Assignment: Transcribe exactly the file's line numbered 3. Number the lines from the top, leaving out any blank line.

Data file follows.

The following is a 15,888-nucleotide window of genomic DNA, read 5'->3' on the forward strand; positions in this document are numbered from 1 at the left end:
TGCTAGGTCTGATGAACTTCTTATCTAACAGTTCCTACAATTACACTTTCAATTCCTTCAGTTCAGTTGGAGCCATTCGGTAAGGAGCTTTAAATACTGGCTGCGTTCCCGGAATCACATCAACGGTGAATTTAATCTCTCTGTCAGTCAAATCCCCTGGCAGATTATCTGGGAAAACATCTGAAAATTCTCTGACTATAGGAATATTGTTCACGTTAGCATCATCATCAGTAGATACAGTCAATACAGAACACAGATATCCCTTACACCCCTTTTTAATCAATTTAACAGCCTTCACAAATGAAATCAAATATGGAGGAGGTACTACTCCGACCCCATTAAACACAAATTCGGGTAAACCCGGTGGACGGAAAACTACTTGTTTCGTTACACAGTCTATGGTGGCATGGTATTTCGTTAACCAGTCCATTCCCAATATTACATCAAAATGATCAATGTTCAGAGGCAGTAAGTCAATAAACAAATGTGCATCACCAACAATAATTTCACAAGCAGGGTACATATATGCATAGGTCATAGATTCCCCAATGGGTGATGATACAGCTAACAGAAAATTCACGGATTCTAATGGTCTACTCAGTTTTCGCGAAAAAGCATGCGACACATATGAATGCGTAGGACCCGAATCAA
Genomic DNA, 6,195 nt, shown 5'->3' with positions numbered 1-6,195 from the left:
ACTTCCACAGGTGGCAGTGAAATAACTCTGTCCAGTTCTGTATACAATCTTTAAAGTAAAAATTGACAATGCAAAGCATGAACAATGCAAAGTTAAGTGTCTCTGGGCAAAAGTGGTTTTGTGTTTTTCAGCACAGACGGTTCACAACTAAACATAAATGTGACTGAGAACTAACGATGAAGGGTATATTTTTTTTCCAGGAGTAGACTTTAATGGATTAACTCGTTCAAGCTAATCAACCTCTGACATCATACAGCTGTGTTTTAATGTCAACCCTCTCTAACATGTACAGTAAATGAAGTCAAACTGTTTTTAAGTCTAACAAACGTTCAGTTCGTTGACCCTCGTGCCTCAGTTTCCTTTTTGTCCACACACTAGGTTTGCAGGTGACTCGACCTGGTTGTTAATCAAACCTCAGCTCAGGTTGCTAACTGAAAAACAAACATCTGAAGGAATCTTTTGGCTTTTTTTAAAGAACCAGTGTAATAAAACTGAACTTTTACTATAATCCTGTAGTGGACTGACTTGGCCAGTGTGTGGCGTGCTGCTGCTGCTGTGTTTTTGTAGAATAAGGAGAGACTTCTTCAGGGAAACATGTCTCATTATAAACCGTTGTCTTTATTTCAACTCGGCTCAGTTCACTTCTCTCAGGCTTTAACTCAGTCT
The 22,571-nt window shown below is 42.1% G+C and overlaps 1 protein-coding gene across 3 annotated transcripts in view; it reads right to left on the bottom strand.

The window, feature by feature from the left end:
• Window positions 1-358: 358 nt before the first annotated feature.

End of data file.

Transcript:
Genomic DNA, 6,195 nt, shown 5'->3' with positions numbered 1-6,195 from the left: